In ap­point­ing jus­tices, this truth is no bet­ter than this fic­tion

Orlando Sentinel - - OPINION - Ed­i­to­ri­als are the opin­ion of the Sun Sentinel Ed­i­to­rial Board and writ­ten by one of its mem­bers or a de­signee. The Ed­i­to­rial Board con­sists of Ed­i­to­rial Page Ed­i­tor Rose­mary O’Hara, Ser­gio Bus­tos, Steve Bous­quet and Ed­i­tor-in-Chief Julie An­der­son.

A state com­mis­sion dom­i­nated by mem­bers of the Amer­i­can Civil Lib­er­ties Union will soon nom­i­nate at least six peo­ple for two va­can­cies on the Florida Supreme Court. Of the 32 ju­di­cial ap­pli­cants, 23 be­long to the ACLU, a lib­eral or­ga­ni­za­tion. Stop. That is not true.

But this is:

A state com­mis­sion dom­i­nated by mem­bers of the Fed­er­al­ist So­ci­ety for Law and Jus­tice will soon nom­i­nate at least six peo­ple for two va­can­cies on the Florida Supreme Court. Of the 32 ju­di­cial ap­pli­cants, 23 be­long to the Fed­er­al­ist So­ci­ety, a con­ser­va­tive or­ga­ni­za­tion.

If the fic­tion alarmed you, so should the truth.

No group that rep­re­sents a par­tic­u­lar ide­ol­ogy de­serves a near monopoly on ap­point­ments to the bench.

It is in­creas­ingly ap­par­ent that the Fed­er­al­ists have a monopoly in Florida thanks to Gov. Ron De­San­tis and his pre­de­ces­sor, Rick Scott, as well as on fed­eral ap­point­ments by Pres­i­dent Don­ald Trump.

De­San­tis, a Fed­er­al­ist him­self, promised the so­ci­ety’s state con­ven­tion that his ap­pointees would push the Florida Supreme Court to the right. The three jus­tices he ap­pointed last year had Fed­er­al­ist con­nec­tions. Trump plucked two of them for a fed­eral ap­peals court. Will their va­can­cies be filled by two more Fed­er­al­ists?

The Fed­er­al­ist So­ci­ety is promi­nently as­so­ci­ated with such con­ser­va­tive and lib­er­tar­ian causes as re­duc­ing gov­ern­ment reg­u­la­tion, mak­ing the courts more friendly to cor­po­ra­tions and “orig­i­nal­ism,” the the­ory that the Con­sti­tu­tion should be in­ter­preted ac­cord­ing to the cir­cum­stances of 1787.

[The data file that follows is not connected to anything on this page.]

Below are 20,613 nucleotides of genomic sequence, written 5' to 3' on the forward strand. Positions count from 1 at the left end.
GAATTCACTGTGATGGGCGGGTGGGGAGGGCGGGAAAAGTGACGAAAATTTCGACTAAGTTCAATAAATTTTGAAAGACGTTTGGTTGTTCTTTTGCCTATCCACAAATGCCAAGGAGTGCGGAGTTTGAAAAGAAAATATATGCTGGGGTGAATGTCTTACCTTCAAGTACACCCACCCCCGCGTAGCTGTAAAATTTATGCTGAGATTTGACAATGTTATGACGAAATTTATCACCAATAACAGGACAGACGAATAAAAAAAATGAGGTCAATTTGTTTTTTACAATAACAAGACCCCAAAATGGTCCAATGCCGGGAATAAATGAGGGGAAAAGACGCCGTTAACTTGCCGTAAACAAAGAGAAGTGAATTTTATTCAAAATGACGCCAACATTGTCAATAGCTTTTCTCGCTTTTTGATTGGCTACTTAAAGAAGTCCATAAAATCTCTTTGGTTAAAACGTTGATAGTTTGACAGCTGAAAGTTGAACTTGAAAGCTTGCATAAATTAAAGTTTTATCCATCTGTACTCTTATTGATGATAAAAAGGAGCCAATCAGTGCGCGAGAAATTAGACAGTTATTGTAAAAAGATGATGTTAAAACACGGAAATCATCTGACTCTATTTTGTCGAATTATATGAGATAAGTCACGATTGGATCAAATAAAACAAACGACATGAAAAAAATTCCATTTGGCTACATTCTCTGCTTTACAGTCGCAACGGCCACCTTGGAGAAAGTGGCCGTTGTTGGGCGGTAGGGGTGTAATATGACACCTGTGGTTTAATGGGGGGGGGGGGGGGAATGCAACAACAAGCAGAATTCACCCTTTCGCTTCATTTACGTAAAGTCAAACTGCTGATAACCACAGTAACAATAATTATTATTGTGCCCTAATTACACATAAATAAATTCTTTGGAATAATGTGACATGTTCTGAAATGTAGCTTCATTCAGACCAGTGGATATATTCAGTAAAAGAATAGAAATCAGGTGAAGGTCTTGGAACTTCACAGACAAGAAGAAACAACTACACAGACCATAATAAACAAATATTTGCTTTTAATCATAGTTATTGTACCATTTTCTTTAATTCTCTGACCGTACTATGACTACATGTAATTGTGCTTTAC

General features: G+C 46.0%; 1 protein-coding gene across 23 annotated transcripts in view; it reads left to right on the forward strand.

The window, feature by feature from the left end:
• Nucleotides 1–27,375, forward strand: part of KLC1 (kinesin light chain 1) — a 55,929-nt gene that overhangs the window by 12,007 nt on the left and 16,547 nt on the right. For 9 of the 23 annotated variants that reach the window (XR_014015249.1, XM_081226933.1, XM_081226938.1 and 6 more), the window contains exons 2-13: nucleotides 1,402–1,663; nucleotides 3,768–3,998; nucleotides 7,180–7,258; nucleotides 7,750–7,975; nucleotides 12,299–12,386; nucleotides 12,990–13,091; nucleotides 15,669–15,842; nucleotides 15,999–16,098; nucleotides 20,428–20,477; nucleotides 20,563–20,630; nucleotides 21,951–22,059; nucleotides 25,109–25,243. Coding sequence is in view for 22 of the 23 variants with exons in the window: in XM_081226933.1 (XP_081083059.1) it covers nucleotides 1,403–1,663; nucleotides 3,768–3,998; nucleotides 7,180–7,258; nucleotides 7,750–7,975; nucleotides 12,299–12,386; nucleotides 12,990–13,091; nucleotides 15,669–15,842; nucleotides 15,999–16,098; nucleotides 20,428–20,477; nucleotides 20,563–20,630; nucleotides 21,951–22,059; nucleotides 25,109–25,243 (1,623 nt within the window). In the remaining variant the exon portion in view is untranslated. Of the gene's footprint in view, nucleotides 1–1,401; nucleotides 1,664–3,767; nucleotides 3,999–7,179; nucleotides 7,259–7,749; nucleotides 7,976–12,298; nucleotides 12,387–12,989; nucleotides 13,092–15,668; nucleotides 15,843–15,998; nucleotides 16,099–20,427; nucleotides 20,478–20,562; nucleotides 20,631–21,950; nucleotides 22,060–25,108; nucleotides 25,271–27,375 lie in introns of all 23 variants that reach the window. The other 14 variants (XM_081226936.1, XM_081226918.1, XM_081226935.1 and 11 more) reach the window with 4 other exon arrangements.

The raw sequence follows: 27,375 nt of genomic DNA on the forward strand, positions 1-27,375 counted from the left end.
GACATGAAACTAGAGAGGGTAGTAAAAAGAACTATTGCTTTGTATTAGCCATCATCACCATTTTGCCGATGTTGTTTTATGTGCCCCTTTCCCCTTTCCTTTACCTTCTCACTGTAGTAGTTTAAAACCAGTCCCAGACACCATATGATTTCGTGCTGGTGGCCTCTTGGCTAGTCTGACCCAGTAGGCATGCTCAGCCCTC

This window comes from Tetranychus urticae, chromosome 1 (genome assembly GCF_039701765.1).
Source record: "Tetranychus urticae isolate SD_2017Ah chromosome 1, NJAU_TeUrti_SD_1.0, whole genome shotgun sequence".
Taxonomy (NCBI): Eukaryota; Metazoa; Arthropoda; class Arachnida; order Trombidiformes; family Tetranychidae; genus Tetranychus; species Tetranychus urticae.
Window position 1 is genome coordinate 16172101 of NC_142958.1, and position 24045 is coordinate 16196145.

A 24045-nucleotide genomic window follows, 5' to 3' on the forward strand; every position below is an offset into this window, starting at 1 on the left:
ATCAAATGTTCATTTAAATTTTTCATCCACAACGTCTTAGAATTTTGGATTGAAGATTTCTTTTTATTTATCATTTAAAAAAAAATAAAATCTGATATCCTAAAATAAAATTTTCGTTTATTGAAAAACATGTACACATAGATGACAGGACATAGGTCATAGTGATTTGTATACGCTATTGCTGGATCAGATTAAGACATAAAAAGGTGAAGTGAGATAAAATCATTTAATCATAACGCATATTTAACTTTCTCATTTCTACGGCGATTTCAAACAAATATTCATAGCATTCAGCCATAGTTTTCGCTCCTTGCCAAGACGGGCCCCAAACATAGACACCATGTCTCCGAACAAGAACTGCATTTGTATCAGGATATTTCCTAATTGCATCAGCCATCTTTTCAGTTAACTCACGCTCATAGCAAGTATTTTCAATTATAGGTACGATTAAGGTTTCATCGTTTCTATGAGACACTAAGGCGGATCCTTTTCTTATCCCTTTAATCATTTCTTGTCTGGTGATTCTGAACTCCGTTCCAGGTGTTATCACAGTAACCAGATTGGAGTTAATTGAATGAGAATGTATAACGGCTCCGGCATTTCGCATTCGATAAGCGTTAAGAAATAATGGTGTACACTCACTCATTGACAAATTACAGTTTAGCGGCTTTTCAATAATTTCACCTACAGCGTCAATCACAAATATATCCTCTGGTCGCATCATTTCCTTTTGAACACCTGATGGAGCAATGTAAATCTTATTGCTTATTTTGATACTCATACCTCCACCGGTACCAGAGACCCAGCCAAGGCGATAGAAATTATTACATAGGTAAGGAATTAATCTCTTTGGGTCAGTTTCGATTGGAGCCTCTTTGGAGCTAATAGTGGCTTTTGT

Leonard Leo, the so­ci­ety’s ex­ec­u­tive vice pres­i­dent, is one of the most pow­er­ful con­ser­va­tives in the coun­try and an in­flu­en­tial ad­viser to Trump on fed­eral ap­point­ments. Ac­cord­ing to a Wash­ing­ton Post Mag­a­zine ar­ti­cle en­ti­tled “Con­querors of the Courts,” he worked with a net­work of non­prof­its that raised more than $250 mil­lion to in­flu­ence ju­di­cial con­fir­ma­tions. Much of the money could not be traced to sources.

In May, a for­mer fed­eral mag­is­trate, James Dono­hue, wrote in the Post that Fed­er­al­ist par­tic­i­pa­tion ap­pears to vi­o­late the ethics rules for fed­eral judges be­cause it “in­creas­ingly ap­pears to be a po­lit­i­cal op­er­a­tion in all but name.”

Daniel Nordby, a Fed­er­al­ist who chairs Florida’s Supreme Court Nom­i­nat­ing Com­mis­sion, as­serted in an e-mail to the Sun Sentinel that Fed­er­al­ist mem­ber­ship is not a de facto re­quire­ment for nom­i­na­tion to the court.

“The only qual­i­fi­ca­tions…,” he said, “are those spec­i­fied in the Florida Con­sti­tu­tion.”

Speak­ing for him­self, “I am look­ing for po­ten­tial Florida Supreme Court jus­tices who are in­di­vid­u­als of great per­sonal in­tegrity and in­tel­lec­tual abil­ity, mind­ful of their crit­i­cally im­por­tant but lim­ited role un­der the Con­sti­tu­tion, hard-work­ing with a steady ju­di­cial tem­per­a­ment and a demon­strated com­mit­ment to the faith­ful and im­par­tial in­ter­pre­ta­tion and ap­pli­ca­tion of the law.”